Government shutdown

Government shutdown threatens weddings set for national sites

Oct. 2, 2013 at 12:55 PM ET

Video: Mike Cassesso and MaiLien Le were more worried about the rain ruining their wedding day than a government shutdown. But now that the Jefferson Memorial, their planned venue, is closed, they join dozens of couples seeking alternative places to tie the knot. NBC’s Peter Alexander reports.

The budget impasse has not only shut down the federal government — it has literally put up barriers to the dream wedding planned by a Washington couple.

Mike Cassesso and MaiLien Le are scheduled to walk down the aisle Saturday. Until a day ago, they thought that stroll would take place at the site of their first date, the Jefferson Memorial.

“I wasn’t worried about the government shutting down; I was worried about rain,” Le told NBC’s Peter Alexander.

The couple is among two dozen scrambling to find backup sites as they try to salvage their October wedding originally scheduled on the National Mall. Dozens more planned at national sites across the country are also in danger of being rescheduled — if they haven't been already. Eight weddings are scheduled in Yosemite National Park this weekend alone, and 11 are planned at Golden Gate National Recreation Area in San Francisco during the first two weeks of October.

Genevieve Jeuck learned she had to abandon her plans to get married Wednesday at the Grand Canyon just three days before she and her fiancé were scheduled to leave for Arizona.

The New Jersey couple not only planned their ceremony at the Canyon, they planned to honeymoon there as well, and stay at a historic resort located on the park grounds.

Though she spent the first day after learning the news “crying, being upset and doing that whole thing,” Jeuck, 29, said she then dove into full planning mode, finding alternative wedding sites as well as calling her guests.

“Literally, an hour before we flew out was when we made the decision to just can everything and go with Sedona,” she said from a hotel in Williams, Ariz. on Wednesday, her wedding day, where in just a few hours she would drive roughly an hour and a half to her wedding site.

“I don’t know how much more can happen unless we get a flat tire on the way to the location. At this point, it really doesn’t matter. We’d be happy getting married in a parking lot if we needed to,” she said.

Jeuck, who reserved her wedding site nearly a year ago, has still not received an answer as to whether she'll get a refund on the $250 permit fee she paid or the deposit she placed on the hotel resort.

“It’s been very emotional. It’s been an adventure, to say the least," she said.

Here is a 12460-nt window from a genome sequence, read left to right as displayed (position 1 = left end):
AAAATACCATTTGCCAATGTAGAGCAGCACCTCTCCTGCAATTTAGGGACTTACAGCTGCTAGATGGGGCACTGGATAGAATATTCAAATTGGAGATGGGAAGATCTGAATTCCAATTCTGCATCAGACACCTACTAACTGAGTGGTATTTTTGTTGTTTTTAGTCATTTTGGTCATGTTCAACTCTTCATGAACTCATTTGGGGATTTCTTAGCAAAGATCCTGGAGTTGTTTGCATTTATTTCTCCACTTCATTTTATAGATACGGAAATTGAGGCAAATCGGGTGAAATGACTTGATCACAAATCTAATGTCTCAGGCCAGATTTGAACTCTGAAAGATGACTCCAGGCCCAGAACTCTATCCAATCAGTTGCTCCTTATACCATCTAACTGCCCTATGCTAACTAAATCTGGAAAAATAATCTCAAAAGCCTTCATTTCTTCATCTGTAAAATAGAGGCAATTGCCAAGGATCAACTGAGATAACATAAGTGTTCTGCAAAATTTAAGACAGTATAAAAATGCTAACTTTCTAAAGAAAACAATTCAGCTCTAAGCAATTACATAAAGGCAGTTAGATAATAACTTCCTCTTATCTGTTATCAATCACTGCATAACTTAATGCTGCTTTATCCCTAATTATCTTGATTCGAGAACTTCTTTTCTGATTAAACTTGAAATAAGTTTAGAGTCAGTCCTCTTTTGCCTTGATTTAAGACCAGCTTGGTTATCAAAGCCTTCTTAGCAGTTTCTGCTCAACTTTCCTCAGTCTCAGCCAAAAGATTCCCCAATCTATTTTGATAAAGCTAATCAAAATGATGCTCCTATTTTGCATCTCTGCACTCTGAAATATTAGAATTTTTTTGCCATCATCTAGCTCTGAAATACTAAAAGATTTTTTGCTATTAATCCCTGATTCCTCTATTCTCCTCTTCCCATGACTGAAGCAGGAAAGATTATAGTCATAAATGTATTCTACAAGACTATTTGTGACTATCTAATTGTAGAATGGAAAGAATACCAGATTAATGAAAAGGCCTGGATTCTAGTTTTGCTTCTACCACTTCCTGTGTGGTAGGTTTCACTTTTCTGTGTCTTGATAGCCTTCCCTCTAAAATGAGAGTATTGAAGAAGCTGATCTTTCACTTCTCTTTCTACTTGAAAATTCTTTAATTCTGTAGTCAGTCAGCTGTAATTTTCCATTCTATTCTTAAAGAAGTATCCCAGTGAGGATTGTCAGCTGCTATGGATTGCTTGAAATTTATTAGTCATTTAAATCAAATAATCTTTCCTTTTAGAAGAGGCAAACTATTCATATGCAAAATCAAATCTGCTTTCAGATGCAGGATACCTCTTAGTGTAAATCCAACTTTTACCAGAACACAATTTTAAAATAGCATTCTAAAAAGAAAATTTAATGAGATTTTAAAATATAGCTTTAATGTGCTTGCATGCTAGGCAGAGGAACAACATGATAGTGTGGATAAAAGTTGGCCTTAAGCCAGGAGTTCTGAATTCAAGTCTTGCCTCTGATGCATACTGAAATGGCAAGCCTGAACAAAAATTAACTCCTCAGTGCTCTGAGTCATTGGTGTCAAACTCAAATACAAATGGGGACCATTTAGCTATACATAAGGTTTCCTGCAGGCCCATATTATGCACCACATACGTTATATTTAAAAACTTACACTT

Roshel Ryan, co-founder of My Yosemite Wedding, has been dealing with a lot of frazzled brides like Jeuck lately, including one client whose wedding was scheduled for this coming Friday at the national park.

“She’s very irritated and frustrated at this point,” Ryan said of the bride, who has wanted to get married at the park for years. “So we’re trying to come up with a suitable ‘Plan B.’ There are lots of gorgeous places around, but nothing like Yosemite. Yosemite is very iconic. You can’t replicate that.”

Cassesso and Le, who paid $50 for a permit fee to host their wedding beside the Jefferson Memorial, are now leaning toward holding their wedding ceremony in the restaurant where they are already hosting their reception.

Le, 30, and Cassesso, 29, first realized what kind of personal impact the government shutdown would have on them when they received an ominous email Monday morning from the permit office of the National Park Service’s National Mall and Memorial Parks unit.

“We aren’t going to have the wedding that we wanted or planned,” Le said. “After putting so much energy into it, it was really upsetting.”

Jeuck said the experience has left her and her fiancé mad at congressional lawmakers.

“This is such a waste of people’s time and money and they’re not thinking about us. They’re thinking about stomping their feet and fighting with each other,” she said.

Her fiancé, Michael Sallemi, 45, said he's not sure if politicians truly understand all the different ways their impasse has hurt Americans.

“Closing a national park? Closing monuments and museums? That has nothing to do with the government figuring out what it needs to do. It’s completely counterintuitive,” he said. “And besides, the government is just losing money by closing all these parks. It’s really unfair and has nothing to do with Congress being unable to figure out their mess.”

While the shutdown is disrupting wedding plans for some couples, it also is raising hopes of bringing other twosomes together – at least for one night.

People on Twitter, using the #shutdownpickuplines, have made light of the budget mess through humor. Here are a few examples.  


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